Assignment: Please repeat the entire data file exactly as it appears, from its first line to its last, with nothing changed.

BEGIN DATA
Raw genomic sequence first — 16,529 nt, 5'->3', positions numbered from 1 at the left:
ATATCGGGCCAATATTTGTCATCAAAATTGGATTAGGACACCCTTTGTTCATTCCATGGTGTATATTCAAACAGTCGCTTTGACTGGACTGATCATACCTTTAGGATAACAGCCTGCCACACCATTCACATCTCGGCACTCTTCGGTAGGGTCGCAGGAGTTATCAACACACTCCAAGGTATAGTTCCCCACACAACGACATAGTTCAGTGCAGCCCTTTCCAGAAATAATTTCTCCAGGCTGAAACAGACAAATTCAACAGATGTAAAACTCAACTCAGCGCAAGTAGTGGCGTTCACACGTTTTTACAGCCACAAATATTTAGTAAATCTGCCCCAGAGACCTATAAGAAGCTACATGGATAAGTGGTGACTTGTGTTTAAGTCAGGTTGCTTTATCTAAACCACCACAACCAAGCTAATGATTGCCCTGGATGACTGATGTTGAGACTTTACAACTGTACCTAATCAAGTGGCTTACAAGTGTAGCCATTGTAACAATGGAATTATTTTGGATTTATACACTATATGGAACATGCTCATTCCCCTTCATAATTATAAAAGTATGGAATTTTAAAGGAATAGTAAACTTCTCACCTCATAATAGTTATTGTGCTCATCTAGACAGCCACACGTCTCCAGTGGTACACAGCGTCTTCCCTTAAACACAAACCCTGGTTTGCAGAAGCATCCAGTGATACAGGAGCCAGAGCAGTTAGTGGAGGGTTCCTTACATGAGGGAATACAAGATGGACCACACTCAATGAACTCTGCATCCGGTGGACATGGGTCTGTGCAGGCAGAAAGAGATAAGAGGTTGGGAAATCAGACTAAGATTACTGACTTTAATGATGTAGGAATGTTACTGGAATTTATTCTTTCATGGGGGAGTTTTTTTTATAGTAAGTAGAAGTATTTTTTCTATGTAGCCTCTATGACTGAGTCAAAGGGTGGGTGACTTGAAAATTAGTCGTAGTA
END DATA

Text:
Raw genomic sequence first — 16,529 nt, 5'->3', positions numbered from 1 at the left:
ATATCGGGCCAATATTTGTCATCAAAATTGGATTAGGACACCCTTTGTTCATTCCATGGTGTATATTCAAACAGTCGCTTTGACTGGACTGATCATACCTTTAGGATAACAGCCTGCCACACCATTCACATCTCGGCACTCTTCGGTAGGGTCGCAGGAGTTATCAACACACTCCAAGGTATAGTTCCCCACACAACGACATAGTTCAGTGCAGCCCTTTCCAGAAATAATTTCTCCAGGCTGAAACAGACAAATTCAACAGATGTAAAACTCAACTCAGCGCAAGTAGTGGCGTTCACACGTTTTTACAGCCACAAATATTTAGTAAATCTGCCCCAGAGACCTATAAGAAGCTACATGGATAAGTGGTGACTTGTGTTTAAGTCAGGTTGCTTTATCTAAACCACCACAACCAAGCTAATGATTGCCCTGGATGACTGATGTTGAGACTTTACAACTGTACCTAATCAAGTGGCTTACAAGTGTAGCCATTGTAACAATGGAATTATTTTGGATTTATACACTATATGGAACATGCTCATTCCCCTTCATAATTATAAAAGTATGGAATTTTAAAGGAATAGTAAACTTCTCACCTCATAATAGTTATTGTGCTCATCTAGACAGCCACACGTCTCCAGTGGTACACAGCGTCTTCCCTTAAACACAAACCCTGGTTTGCAGAAGCATCCAGTGATACAGGAGCCAGAGCAGTTAGTGGAGGGTTCCTTACATGAGGGAATACAAGATGGACCACACTCAATGAACTCTGCATCCGGTGGACATGGGTCTGTGCAGGCAGAAAGAGATAAGAGGTTGGGAAATCAGACTAAGATTACTGACTTTAATGATGTAGGAATGTTACTGGAATTTATTCTTTCATGGGGGAGTTTTTTTTATAGTAAGTAGAAGTATTTTTTCTATGTAGCCTCTATGACTGAGTCAAAGGGTGGGTGACTTGAAAATTAGTCGTAGTA